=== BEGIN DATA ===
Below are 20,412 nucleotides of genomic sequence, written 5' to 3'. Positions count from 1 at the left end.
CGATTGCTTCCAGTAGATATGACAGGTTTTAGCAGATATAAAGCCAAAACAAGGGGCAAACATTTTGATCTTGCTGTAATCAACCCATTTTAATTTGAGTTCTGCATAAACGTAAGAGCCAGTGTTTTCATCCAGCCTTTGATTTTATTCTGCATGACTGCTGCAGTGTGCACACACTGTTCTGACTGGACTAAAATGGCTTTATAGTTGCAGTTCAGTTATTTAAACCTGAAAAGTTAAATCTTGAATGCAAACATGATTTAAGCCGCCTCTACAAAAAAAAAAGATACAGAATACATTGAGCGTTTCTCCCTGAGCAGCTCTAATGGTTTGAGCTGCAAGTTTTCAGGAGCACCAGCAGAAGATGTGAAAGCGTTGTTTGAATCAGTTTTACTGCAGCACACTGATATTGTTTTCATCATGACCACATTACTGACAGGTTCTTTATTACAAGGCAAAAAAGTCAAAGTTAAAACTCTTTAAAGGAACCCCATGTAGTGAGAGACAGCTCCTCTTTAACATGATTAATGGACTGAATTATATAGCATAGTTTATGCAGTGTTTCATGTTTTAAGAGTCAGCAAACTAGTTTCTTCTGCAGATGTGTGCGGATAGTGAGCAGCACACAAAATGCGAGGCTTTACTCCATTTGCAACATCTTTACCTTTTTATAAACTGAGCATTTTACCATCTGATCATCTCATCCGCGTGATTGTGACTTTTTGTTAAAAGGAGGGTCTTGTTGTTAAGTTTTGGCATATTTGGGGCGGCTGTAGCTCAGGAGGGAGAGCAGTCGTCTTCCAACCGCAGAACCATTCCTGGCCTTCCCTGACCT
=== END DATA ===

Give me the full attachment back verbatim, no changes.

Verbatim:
Below are 20,412 nucleotides of genomic sequence, written 5' to 3'. Positions count from 1 at the left end.
CGATTGCTTCCAGTAGATATGACAGGTTTTAGCAGATATAAAGCCAAAACAAGGGGCAAACATTTTGATCTTGCTGTAATCAACCCATTTTAATTTGAGTTCTGCATAAACGTAAGAGCCAGTGTTTTCATCCAGCCTTTGATTTTATTCTGCATGACTGCTGCAGTGTGCACACACTGTTCTGACTGGACTAAAATGGCTTTATAGTTGCAGTTCAGTTATTTAAACCTGAAAAGTTAAATCTTGAATGCAAACATGATTTAAGCCGCCTCTACAAAAAAAAAAGATACAGAATACATTGAGCGTTTCTCCCTGAGCAGCTCTAATGGTTTGAGCTGCAAGTTTTCAGGAGCACCAGCAGAAGATGTGAAAGCGTTGTTTGAATCAGTTTTACTGCAGCACACTGATATTGTTTTCATCATGACCACATTACTGACAGGTTCTTTATTACAAGGCAAAAAAGTCAAAGTTAAAACTCTTTAAAGGAACCCCATGTAGTGAGAGACAGCTCCTCTTTAACATGATTAATGGACTGAATTATATAGCATAGTTTATGCAGTGTTTCATGTTTTAAGAGTCAGCAAACTAGTTTCTTCTGCAGATGTGTGCGGATAGTGAGCAGCACACAAAATGCGAGGCTTTACTCCATTTGCAACATCTTTACCTTTTTATAAACTGAGCATTTTACCATCTGATCATCTCATCCGCGTGATTGTGACTTTTTGTTAAAAGGAGGGTCTTGTTGTTAAGTTTTGGCATATTTGGGGCGGCTGTAGCTCAGGAGGGAGAGCAGTCGTCTTCCAACCGCAGAACCATTCCTGGCCTTCCCTGACCT